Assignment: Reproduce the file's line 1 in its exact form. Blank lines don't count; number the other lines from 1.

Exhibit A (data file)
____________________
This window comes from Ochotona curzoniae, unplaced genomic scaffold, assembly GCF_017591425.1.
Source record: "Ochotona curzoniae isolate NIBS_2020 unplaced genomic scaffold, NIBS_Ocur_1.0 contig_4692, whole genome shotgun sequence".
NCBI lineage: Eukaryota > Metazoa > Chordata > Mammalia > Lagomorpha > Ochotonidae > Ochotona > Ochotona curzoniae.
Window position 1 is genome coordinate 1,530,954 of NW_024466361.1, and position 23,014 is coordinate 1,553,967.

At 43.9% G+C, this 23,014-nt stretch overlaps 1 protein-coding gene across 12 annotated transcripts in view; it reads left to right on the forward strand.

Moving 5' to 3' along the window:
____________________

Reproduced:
This window comes from Ochotona curzoniae, unplaced genomic scaffold, assembly GCF_017591425.1.